Rishi Sunak doubles one-off payment offer for universal credit claimants to £1,000

Christopher Hope
·4-min read
FILE PHOTO: Britain's Chancellor of the Exchequer Rishi Sunak leaves Downing Street, in London, Britain, November 25, 2020. REUTERS/Simon Dawson/File Photo - Simon Dawson/REUTERS
FILE PHOTO: Britain's Chancellor of the Exchequer Rishi Sunak leaves Downing Street, in London, Britain, November 25, 2020. REUTERS/Simon Dawson/File Photo - Simon Dawson/REUTERS

Rishi Sunak has doubled his offer of a one-off payment to millions of universal credit claimants to £1,000 to replace the weekly £20 uplift, and stave off a growing rebellion among Tory MPs.

The Chancellor is hoping that paying an upfront sum could trigger a spending spree to help the economy, The Telegraph understands.

Businesses are set to be hit with a double whammy of tax rises in March's budget, however, as Mr Sunak is lining up a gradual reintroduction of business rates and a rise in corporation tax.

Writing in The Telegraph, Andrew Griffith MP, a former business adviser to Boris Johnson in 10 Downing Street, backed an increase in corporation tax.

He writes: “Today the UK has the lowest corporation tax rate in the G7. Increasing corporation tax rates towards the £1 in every £4 of business profits rate, last seen as recently as 2013, would still see the UK be one of the most internationally competitive economies, particularly if accompanied by modernisation of R&D tax credits and the Government’s ambitious investment in skills.”

The £20 a week uplift in universal credit during the pandemic is due to end on March 31 and Mr Sunak is under pressure from Tory MPs in traditionally Labour areas to extend it.

However, the Chancellor is said to be loath to continue it, fearing that it would then become a permanent increase costing £6 billion a year.

Instead, he is offering to pay the uplift for a year in one £1,000 payment, twice as much as the £500 one-off sum previously reported. A Treasury source declined to comment on the specifics but confirmed that a one off payment was on the table.

Another £4.6bn of support to help businesses through latest lockdown
Another £4.6bn of support to help businesses through latest lockdown

Mr Sunak is keen to delay any decision until the Budget, however Cabinet ministers including Therese Coffey are pushing for a resolution on the issue this week.

Allies of Ms Coffey say more than half of the 5.7 million universal credit claimants have signed on since the pandemic started, and so will see the ending of the £20 a week as a cut.

One Government source said Mr Sunak and his team saw the one-off payment as a way of boosting the economy. The source said: “One of the motivations of the Treasury is they think people will go out and spend it and help stimulate the economy.”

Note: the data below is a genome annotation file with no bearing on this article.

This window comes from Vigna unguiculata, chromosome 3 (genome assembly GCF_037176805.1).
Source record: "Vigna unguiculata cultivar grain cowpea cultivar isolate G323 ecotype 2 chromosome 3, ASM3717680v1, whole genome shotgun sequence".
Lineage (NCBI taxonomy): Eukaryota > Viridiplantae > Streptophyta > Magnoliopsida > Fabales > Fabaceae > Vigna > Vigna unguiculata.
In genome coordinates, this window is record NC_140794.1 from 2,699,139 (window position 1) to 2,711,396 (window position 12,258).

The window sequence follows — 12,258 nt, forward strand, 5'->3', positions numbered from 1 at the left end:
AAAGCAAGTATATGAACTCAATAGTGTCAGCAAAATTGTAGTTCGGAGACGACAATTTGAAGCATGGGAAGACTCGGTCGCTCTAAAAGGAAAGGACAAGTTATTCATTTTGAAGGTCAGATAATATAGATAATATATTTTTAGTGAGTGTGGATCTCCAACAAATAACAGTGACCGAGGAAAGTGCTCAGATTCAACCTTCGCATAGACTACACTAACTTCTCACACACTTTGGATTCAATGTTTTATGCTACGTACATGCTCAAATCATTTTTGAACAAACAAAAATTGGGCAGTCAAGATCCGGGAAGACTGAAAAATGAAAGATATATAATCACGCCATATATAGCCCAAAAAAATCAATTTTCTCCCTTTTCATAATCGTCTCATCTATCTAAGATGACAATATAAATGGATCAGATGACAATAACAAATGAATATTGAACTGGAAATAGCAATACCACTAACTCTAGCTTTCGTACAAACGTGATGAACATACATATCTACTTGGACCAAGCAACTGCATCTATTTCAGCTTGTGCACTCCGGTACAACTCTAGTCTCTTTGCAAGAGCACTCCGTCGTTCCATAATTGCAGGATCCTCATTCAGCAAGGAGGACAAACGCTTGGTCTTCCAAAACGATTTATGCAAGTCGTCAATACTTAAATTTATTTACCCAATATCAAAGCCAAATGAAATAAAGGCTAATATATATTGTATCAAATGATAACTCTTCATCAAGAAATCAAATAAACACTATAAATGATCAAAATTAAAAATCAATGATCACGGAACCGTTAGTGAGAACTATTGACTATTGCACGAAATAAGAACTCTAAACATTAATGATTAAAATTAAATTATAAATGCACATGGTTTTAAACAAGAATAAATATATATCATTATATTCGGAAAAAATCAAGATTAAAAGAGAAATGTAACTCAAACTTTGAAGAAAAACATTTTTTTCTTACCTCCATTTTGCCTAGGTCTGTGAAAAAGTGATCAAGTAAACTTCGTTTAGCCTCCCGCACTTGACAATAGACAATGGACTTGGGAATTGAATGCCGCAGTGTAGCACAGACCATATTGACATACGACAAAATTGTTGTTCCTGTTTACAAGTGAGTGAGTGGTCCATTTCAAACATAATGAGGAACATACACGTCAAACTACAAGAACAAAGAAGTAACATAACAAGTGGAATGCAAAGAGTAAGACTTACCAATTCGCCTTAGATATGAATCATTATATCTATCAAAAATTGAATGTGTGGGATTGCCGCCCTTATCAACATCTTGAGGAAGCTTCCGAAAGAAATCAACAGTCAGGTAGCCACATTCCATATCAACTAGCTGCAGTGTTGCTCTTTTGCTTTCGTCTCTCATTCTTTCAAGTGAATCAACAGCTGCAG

The Chancellor is said by several ministers to have scaled back the ambition of the Budget to focus on supporting jobs and the economy through the crisis.

Allies said Mr Sunak would only decide the shape of the Budget when more progress has been made on the rollout of the coronavirus vaccine in the middle of next month.

Cabinet ministers expect Mr Sunak to hold back any large scale tax increases to another Budget in the Autumn to start to tackle the structural deficit, however Treasury sources have insisted that “no decision” had been taken.

Instead, Mr Sunak is expected to use the March Budget to start to plan for the medium term recovery of the economy to create firm foundations for future economic shocks.

Chief among these is an expected increase in corporation tax.

One source said there was a feeling in the Government that companies were supported or “bridged” through the coronavirus crisis. They added that it was not clear that a lowering in the corporation tax rate from 28 per cent in 2010 to 19 per cent by 2017, had brought in the investment hoped.

Mr Sunak is also weighing up whether business rates (currently subject to a holiday until March 31) should be gradually reintroduced through a tapering system rather than in full overnight to avoid crippling retailers.

The current 100 per cent business rates relief holiday for retail, hospitality, leisure and childcare sectors is due to expire at the end of the 2020/21 financial year.

Other measures that Mr Sunak will have to consider extending after March 31 are the stamp duty freeze and a temporary reduction of VAT rates to five per cent for hospitality businesses.

Mr Sunak’s team had sent out a questionnaire to all Conservative MPs before Christmas asking for Budget ideas by January 14.

The document, seen by the Sunday Telegraph, was titled "Spring Budget 2021" and asked Tory MPs to fill in boxes titled "Name/Constituency", "Summary of Idea", Policy Details", "Who will this benefit? Why does it matter politically?" and finally "If a spending commitment or tax cut, how would this be funded?"

Separately, Gerard Lyons, the Prime Minister's former economic advisor during his time as Mayor of London, writes in The Telegraph that the Government must not wait until zero deaths to ease lockdown rules.